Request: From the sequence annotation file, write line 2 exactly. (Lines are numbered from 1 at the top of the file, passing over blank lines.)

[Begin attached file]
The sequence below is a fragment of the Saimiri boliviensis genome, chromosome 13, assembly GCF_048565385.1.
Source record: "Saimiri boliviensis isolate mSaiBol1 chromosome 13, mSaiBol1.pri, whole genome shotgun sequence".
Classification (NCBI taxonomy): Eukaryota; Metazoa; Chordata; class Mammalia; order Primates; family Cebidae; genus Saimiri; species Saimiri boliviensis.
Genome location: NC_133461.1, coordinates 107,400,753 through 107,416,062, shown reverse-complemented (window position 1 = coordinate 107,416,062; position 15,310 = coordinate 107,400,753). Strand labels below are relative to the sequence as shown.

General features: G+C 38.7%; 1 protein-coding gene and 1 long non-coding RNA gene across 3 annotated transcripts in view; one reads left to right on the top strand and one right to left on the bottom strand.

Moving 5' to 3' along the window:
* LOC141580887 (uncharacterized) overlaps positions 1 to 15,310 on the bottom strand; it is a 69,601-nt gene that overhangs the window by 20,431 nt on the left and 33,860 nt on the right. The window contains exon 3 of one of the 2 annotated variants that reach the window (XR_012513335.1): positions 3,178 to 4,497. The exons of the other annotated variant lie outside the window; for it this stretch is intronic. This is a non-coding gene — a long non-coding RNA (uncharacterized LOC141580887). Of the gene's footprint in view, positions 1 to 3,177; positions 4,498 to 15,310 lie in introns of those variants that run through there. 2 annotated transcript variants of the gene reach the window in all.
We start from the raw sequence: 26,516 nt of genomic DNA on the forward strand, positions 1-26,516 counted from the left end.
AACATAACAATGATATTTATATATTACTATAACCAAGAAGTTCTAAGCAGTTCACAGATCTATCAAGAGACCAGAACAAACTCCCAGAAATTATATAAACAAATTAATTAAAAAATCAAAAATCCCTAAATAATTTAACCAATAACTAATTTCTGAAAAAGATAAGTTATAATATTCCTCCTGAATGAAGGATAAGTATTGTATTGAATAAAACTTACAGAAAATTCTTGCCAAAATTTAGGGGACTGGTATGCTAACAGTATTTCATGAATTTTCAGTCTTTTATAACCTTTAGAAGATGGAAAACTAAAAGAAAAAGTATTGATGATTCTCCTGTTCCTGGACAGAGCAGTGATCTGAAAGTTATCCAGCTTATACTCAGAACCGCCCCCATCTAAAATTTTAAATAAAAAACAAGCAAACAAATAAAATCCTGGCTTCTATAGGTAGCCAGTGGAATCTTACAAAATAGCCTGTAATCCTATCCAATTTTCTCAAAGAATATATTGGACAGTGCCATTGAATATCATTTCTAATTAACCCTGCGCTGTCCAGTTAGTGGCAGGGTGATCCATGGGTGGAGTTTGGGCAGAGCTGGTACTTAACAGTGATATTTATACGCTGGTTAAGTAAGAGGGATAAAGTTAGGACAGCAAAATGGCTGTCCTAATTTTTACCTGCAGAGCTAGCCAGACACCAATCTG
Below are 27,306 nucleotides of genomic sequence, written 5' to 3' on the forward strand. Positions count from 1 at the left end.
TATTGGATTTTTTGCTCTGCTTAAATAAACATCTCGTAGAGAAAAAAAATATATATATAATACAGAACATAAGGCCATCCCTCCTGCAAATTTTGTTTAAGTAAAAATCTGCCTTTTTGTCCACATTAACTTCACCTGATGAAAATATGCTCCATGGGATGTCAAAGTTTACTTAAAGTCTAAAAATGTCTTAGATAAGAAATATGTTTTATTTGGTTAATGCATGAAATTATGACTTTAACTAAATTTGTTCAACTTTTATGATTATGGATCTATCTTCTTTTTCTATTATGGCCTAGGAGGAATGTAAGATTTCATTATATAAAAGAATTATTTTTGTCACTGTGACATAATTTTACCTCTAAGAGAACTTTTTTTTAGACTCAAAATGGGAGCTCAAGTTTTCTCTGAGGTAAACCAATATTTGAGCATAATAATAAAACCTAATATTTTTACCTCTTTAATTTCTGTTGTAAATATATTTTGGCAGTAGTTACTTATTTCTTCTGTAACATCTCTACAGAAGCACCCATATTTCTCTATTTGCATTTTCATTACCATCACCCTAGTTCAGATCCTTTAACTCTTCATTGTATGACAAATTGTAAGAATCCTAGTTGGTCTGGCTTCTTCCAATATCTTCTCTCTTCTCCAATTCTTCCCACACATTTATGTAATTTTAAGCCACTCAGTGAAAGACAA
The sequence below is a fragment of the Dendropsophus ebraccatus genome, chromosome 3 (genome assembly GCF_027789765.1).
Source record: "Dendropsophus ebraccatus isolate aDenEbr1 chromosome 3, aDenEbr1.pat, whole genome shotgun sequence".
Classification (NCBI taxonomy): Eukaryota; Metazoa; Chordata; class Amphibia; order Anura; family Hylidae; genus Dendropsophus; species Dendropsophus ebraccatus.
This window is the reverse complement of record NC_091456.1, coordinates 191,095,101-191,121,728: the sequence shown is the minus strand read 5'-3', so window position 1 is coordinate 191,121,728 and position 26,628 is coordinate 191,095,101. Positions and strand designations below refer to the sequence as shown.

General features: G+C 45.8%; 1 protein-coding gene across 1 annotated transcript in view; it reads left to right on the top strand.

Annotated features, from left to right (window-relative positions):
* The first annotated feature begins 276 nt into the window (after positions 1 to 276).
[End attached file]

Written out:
Source record: "Saimiri boliviensis isolate mSaiBol1 chromosome 13, mSaiBol1.pri, whole genome shotgun sequence".